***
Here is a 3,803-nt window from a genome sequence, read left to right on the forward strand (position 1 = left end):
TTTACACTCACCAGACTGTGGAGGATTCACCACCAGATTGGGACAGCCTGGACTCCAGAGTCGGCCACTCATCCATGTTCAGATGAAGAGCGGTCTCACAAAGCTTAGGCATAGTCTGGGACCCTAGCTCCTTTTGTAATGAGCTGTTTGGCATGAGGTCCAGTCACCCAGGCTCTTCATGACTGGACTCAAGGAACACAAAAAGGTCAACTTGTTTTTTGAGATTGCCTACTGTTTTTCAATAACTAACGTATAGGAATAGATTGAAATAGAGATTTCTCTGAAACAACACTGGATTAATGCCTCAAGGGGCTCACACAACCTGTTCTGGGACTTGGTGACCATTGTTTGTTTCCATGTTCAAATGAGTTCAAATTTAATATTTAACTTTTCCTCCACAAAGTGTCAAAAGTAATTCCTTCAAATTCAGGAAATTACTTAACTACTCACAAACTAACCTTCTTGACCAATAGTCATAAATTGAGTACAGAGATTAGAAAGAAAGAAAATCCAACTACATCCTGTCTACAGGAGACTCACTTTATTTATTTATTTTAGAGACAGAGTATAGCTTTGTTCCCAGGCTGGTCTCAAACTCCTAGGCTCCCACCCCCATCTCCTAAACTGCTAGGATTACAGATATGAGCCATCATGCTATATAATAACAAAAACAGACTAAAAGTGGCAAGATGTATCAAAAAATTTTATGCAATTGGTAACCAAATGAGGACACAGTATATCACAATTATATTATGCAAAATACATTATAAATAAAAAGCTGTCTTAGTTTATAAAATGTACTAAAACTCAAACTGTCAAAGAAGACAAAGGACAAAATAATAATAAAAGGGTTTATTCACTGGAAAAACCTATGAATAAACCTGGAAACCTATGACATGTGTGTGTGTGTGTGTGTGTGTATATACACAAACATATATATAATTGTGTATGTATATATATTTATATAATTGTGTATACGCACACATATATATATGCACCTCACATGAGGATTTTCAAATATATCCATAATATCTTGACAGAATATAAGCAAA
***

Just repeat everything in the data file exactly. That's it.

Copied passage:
Here is a 3,803-nt window from a genome sequence, read left to right on the forward strand (position 1 = left end):
TTTACACTCACCAGACTGTGGAGGATTCACCACCAGATTGGGACAGCCTGGACTCCAGAGTCGGCCACTCATCCATGTTCAGATGAAGAGCGGTCTCACAAAGCTTAGGCATAGTCTGGGACCCTAGCTCCTTTTGTAATGAGCTGTTTGGCATGAGGTCCAGTCACCCAGGCTCTTCATGACTGGACTCAAGGAACACAAAAAGGTCAACTTGTTTTTTGAGATTGCCTACTGTTTTTCAATAACTAACGTATAGGAATAGATTGAAATAGAGATTTCTCTGAAACAACACTGGATTAATGCCTCAAGGGGCTCACACAACCTGTTCTGGGACTTGGTGACCATTGTTTGTTTCCATGTTCAAATGAGTTCAAATTTAATATTTAACTTTTCCTCCACAAAGTGTCAAAAGTAATTCCTTCAAATTCAGGAAATTACTTAACTACTCACAAACTAACCTTCTTGACCAATAGTCATAAATTGAGTACAGAGATTAGAAAGAAAGAAAATCCAACTACATCCTGTCTACAGGAGACTCACTTTATTTATTTATTTTAGAGACAGAGTATAGCTTTGTTCCCAGGCTGGTCTCAAACTCCTAGGCTCCCACCCCCATCTCCTAAACTGCTAGGATTACAGATATGAGCCATCATGCTATATAATAACAAAAACAGACTAAAAGTGGCAAGATGTATCAAAAAATTTTATGCAATTGGTAACCAAATGAGGACACAGTATATCACAATTATATTATGCAAAATACATTATAAATAAAAAGCTGTCTTAGTTTATAAAATGTACTAAAACTCAAACTGTCAAAGAAGACAAAGGACAAAATAATAATAAAAGGGTTTATTCACTGGAAAAACCTATGAATAAACCTGGAAACCTATGACATGTGTGTGTGTGTGTGTGTGTGTATATACACAAACATATATATAATTGTGTATGTATATATATTTATATAATTGTGTATACGCACACATATATATATGCACCTCACATGAGGATTTTCAAATATATCCATAATATCTTGACAGAATATAAGCAAA